been made in the matter may be reduced to two: first, that we conceive other men’s minds by projecting into their bodies those feelings which we immediately perceive to accompany similar operations in ourselves, that is, we infer alien minds by analogy; and second, that we are immediately aware of them and feel them to be friendly or hostile counterparts of our own thinking and effort, that is, we evoke them by dramatic imagination.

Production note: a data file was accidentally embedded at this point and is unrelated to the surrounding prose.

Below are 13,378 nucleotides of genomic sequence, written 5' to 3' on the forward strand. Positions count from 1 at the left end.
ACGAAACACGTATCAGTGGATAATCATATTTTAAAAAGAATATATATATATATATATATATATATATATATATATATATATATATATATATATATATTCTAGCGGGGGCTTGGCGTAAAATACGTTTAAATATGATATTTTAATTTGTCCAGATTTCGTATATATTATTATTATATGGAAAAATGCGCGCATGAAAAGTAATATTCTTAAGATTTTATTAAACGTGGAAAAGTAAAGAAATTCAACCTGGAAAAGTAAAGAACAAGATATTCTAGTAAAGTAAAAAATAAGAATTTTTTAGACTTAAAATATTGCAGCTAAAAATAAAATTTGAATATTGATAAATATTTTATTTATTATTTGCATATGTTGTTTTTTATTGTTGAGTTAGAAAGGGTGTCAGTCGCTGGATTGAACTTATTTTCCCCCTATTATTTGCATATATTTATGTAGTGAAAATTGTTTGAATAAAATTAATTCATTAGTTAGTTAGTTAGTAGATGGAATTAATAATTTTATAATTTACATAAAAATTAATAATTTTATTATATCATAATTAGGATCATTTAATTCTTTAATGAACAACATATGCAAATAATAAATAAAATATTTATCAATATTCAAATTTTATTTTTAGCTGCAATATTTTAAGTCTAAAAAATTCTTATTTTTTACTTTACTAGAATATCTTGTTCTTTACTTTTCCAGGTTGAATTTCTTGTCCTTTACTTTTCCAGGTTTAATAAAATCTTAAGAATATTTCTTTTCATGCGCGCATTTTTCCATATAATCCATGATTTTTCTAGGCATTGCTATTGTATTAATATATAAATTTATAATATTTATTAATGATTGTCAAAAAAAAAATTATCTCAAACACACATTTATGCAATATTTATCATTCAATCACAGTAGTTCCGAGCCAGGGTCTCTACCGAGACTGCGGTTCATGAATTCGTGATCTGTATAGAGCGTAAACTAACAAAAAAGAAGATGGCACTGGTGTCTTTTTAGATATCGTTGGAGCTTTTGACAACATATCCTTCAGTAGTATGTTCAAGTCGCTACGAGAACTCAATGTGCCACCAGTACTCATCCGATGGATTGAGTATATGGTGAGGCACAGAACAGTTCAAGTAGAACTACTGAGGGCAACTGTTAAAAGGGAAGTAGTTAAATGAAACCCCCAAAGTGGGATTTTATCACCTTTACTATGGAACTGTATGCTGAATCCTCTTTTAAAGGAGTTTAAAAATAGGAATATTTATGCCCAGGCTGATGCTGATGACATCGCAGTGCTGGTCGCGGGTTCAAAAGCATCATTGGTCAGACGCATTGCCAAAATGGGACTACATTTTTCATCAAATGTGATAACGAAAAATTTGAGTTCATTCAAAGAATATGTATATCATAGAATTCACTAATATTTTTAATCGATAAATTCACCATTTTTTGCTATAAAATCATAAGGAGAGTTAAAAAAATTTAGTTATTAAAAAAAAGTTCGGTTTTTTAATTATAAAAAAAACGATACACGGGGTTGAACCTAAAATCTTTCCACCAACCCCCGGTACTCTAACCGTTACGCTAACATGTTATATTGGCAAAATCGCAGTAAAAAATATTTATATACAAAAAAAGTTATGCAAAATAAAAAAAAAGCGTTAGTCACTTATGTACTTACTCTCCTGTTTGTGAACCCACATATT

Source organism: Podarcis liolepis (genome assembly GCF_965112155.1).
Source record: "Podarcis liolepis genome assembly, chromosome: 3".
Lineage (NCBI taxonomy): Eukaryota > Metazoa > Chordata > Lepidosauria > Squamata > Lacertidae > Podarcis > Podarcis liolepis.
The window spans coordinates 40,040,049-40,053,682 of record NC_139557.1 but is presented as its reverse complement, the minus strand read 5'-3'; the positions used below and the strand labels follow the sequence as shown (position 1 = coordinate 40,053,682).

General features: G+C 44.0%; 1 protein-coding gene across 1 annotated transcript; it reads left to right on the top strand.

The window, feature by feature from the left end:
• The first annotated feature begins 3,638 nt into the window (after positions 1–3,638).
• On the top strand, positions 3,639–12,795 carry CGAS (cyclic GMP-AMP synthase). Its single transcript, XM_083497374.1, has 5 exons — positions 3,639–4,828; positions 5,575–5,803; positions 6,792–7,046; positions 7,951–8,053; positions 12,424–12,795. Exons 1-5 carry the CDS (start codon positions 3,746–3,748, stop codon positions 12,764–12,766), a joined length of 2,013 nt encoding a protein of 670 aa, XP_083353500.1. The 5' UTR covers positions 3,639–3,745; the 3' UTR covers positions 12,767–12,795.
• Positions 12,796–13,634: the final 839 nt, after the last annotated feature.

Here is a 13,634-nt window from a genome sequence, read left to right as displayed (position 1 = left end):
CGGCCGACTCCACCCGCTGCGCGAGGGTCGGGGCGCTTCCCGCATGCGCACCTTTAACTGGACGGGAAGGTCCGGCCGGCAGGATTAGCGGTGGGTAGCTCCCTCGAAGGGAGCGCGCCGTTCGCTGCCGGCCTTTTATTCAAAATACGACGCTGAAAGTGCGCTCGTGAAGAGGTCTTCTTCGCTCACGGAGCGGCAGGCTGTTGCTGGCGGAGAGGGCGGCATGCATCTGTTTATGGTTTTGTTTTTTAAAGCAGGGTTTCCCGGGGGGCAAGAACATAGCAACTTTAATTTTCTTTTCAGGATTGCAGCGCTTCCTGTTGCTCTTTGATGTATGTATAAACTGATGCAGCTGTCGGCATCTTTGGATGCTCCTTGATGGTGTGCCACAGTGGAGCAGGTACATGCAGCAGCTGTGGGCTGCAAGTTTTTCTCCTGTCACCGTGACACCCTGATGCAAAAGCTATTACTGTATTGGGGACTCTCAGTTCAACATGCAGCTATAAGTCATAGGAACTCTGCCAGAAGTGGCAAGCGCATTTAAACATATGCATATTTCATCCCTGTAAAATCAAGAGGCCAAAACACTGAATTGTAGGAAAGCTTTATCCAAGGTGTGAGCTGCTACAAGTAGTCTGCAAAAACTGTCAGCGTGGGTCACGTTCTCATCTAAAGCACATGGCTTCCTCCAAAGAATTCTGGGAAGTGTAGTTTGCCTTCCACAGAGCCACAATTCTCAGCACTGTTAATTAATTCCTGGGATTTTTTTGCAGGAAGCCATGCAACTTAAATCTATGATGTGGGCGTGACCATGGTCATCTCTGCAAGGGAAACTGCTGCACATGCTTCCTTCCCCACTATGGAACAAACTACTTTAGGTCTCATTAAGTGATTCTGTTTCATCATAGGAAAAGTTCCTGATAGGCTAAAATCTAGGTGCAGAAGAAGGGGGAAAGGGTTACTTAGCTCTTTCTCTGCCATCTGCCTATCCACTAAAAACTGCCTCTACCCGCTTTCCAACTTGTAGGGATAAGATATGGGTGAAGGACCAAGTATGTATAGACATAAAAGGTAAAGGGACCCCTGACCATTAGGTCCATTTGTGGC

The first suggestion has the advantage that it escapes solipsism by a reasonable argument, provided the existence of the material world has already been granted. But if the material world is called back into the private mind, it is evident that every soul supposed to inhabit it or to be expressed in it must follow it thither, as inevitably as the characters and forces in an imagined story must remain with it in the inventor’s imagination. When, on the contrary, nature is left standing, it is reasonable to suppose that animals having a similar origin and similar physical powers should have similar minds, if any of them was to have a mind at all. The theory, however, is not satisfactory on other grounds. We do not in reality associate our own grimaces with the feelings that accompany them and subsequently, on recognising similar grimaces in another, proceed to attribute emotions to him like those we formerly experienced. Our own grimaces are not easily